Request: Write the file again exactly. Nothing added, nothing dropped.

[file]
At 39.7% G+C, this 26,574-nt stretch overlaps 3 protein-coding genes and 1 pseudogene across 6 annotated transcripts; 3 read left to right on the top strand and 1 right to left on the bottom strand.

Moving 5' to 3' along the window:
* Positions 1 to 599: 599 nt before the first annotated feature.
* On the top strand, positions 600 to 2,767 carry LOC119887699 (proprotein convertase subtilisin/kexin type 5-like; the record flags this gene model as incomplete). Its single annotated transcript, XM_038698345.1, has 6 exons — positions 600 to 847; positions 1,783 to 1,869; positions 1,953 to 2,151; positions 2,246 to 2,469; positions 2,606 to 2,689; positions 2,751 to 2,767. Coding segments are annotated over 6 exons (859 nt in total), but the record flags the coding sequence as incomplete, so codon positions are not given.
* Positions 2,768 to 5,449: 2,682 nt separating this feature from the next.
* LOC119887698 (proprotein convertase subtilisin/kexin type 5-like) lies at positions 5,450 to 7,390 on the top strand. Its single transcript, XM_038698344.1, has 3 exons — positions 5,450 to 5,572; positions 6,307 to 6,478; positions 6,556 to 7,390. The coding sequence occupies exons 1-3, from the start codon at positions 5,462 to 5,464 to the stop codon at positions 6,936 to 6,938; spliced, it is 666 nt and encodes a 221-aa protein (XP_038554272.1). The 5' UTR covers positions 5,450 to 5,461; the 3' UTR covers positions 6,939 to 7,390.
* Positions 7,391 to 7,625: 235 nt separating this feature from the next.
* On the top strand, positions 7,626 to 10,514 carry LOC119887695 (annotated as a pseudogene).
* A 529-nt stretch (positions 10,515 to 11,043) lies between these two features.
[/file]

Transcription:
At 39.7% G+C, this 26,574-nt stretch overlaps 3 protein-coding genes and 1 pseudogene across 6 annotated transcripts; 3 read left to right on the top strand and 1 right to left on the bottom strand.

Moving 5' to 3' along the window:
* Positions 1 to 599: 599 nt before the first annotated feature.
* On the top strand, positions 600 to 2,767 carry LOC119887699 (proprotein convertase subtilisin/kexin type 5-like; the record flags this gene model as incomplete). Its single annotated transcript, XM_038698345.1, has 6 exons — positions 600 to 847; positions 1,783 to 1,869; positions 1,953 to 2,151; positions 2,246 to 2,469; positions 2,606 to 2,689; positions 2,751 to 2,767. Coding segments are annotated over 6 exons (859 nt in total), but the record flags the coding sequence as incomplete, so codon positions are not given.
* Positions 2,768 to 5,449: 2,682 nt separating this feature from the next.
* LOC119887698 (proprotein convertase subtilisin/kexin type 5-like) lies at positions 5,450 to 7,390 on the top strand. Its single transcript, XM_038698344.1, has 3 exons — positions 5,450 to 5,572; positions 6,307 to 6,478; positions 6,556 to 7,390. The coding sequence occupies exons 1-3, from the start codon at positions 5,462 to 5,464 to the stop codon at positions 6,936 to 6,938; spliced, it is 666 nt and encodes a 221-aa protein (XP_038554272.1). The 5' UTR covers positions 5,450 to 5,461; the 3' UTR covers positions 6,939 to 7,390.
* Positions 7,391 to 7,625: 235 nt separating this feature from the next.
* On the top strand, positions 7,626 to 10,514 carry LOC119887695 (annotated as a pseudogene).
* A 529-nt stretch (positions 10,515 to 11,043) lies between these two features.